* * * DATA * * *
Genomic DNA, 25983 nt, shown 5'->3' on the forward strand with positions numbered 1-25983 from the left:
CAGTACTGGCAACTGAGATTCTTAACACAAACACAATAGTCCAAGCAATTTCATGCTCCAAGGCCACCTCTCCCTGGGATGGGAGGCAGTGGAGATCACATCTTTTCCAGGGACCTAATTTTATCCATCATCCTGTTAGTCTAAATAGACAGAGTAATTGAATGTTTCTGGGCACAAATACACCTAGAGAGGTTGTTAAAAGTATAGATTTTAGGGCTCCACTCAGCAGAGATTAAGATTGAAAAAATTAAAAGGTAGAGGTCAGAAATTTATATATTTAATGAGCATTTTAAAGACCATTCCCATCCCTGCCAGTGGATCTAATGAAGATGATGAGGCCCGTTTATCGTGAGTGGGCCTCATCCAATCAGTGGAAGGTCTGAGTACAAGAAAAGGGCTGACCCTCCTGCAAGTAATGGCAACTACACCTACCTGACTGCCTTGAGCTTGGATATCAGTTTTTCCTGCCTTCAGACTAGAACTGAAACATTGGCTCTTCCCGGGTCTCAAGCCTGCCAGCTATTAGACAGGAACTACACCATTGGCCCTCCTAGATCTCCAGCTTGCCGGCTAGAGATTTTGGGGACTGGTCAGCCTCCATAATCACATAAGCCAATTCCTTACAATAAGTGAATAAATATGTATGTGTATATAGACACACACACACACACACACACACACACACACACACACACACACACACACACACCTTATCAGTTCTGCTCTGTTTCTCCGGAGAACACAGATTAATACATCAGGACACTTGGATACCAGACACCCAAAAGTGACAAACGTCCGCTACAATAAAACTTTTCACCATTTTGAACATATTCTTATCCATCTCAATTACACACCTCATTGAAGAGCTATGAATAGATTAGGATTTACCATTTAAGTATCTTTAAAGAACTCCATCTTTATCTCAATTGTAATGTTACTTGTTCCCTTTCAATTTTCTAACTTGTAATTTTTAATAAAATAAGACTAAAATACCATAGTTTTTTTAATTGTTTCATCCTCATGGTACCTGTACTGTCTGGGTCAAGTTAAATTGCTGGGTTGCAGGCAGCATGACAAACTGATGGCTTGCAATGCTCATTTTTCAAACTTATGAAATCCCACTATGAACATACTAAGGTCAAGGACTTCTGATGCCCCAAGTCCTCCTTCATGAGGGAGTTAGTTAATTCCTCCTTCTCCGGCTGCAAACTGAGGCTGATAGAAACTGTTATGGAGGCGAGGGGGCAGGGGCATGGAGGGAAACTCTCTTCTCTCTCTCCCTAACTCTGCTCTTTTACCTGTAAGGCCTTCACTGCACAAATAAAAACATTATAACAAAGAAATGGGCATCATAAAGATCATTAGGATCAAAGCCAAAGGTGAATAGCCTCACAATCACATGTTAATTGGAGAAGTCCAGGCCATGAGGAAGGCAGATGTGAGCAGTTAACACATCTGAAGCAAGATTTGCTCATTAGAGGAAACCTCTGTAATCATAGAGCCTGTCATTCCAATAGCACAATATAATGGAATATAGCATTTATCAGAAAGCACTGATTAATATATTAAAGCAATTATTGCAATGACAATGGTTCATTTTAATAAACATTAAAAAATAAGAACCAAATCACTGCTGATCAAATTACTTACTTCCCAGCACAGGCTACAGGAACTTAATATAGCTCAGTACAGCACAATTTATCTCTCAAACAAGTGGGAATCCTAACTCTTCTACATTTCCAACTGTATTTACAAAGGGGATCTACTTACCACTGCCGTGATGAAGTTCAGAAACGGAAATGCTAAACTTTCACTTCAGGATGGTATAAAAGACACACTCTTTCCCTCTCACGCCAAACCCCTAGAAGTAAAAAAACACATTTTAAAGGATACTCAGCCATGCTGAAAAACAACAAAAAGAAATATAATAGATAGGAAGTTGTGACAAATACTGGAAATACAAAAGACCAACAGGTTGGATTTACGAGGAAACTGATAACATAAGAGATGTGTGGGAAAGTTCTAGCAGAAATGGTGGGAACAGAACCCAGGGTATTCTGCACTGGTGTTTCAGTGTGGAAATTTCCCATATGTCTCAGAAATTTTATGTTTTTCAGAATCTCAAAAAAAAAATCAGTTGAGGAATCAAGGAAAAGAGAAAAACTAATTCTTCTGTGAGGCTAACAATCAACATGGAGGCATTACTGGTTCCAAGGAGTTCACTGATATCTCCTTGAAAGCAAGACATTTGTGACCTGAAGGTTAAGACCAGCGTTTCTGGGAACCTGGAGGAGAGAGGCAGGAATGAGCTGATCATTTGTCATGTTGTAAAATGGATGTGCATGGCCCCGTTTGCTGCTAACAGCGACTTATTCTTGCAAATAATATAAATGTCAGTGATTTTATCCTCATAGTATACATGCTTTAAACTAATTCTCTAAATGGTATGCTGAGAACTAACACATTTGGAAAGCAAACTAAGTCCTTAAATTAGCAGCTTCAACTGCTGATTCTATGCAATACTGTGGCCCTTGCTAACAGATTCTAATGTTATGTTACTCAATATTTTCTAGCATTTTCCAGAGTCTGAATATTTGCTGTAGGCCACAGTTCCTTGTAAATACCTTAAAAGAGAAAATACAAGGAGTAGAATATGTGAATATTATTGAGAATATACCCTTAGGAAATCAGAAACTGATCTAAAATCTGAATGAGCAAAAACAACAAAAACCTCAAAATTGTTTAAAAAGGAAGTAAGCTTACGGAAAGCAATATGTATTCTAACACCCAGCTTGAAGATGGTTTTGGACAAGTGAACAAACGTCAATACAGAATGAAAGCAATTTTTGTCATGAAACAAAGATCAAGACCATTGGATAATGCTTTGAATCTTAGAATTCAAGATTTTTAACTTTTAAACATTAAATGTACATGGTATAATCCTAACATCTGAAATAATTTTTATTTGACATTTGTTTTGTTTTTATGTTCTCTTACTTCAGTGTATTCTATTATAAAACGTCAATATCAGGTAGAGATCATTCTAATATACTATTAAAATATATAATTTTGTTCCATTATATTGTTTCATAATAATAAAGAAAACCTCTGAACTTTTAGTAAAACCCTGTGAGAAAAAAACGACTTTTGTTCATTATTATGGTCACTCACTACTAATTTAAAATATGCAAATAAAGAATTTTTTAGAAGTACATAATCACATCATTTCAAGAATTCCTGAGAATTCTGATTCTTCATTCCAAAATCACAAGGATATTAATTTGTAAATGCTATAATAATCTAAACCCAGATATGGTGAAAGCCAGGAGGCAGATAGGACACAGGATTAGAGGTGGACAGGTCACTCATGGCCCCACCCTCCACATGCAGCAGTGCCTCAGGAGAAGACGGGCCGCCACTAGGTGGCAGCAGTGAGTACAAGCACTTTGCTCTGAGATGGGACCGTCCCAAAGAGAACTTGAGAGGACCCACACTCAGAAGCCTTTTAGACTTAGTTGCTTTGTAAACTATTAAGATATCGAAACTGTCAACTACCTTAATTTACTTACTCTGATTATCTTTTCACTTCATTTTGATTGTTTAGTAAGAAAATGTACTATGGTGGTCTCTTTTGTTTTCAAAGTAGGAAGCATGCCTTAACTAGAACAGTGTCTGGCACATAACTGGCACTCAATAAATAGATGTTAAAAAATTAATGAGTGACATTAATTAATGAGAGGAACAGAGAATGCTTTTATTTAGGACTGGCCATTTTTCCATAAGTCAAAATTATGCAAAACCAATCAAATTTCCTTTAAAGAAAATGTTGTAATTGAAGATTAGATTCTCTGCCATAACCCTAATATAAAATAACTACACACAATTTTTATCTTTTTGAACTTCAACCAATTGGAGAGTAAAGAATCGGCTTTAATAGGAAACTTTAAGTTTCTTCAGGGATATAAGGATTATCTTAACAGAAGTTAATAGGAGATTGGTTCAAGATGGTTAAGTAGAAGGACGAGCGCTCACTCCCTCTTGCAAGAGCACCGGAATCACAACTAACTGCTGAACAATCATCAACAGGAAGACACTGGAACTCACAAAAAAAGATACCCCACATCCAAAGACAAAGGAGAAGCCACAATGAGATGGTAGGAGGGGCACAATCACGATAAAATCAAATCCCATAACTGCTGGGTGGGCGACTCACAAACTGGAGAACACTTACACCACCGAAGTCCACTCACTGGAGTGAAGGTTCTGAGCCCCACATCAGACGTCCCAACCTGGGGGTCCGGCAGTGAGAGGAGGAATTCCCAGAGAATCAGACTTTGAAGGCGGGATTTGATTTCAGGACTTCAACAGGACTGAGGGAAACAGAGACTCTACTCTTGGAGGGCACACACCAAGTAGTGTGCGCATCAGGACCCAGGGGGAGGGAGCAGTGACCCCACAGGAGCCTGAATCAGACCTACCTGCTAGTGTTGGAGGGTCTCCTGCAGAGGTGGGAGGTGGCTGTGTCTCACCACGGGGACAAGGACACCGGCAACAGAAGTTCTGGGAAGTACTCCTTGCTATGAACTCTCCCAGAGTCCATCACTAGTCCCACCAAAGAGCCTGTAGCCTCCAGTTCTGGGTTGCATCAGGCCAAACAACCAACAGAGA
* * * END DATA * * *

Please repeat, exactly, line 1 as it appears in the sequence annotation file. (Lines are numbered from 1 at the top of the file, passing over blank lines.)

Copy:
Genomic DNA, 25983 nt, shown 5'->3' on the forward strand with positions numbered 1-25983 from the left: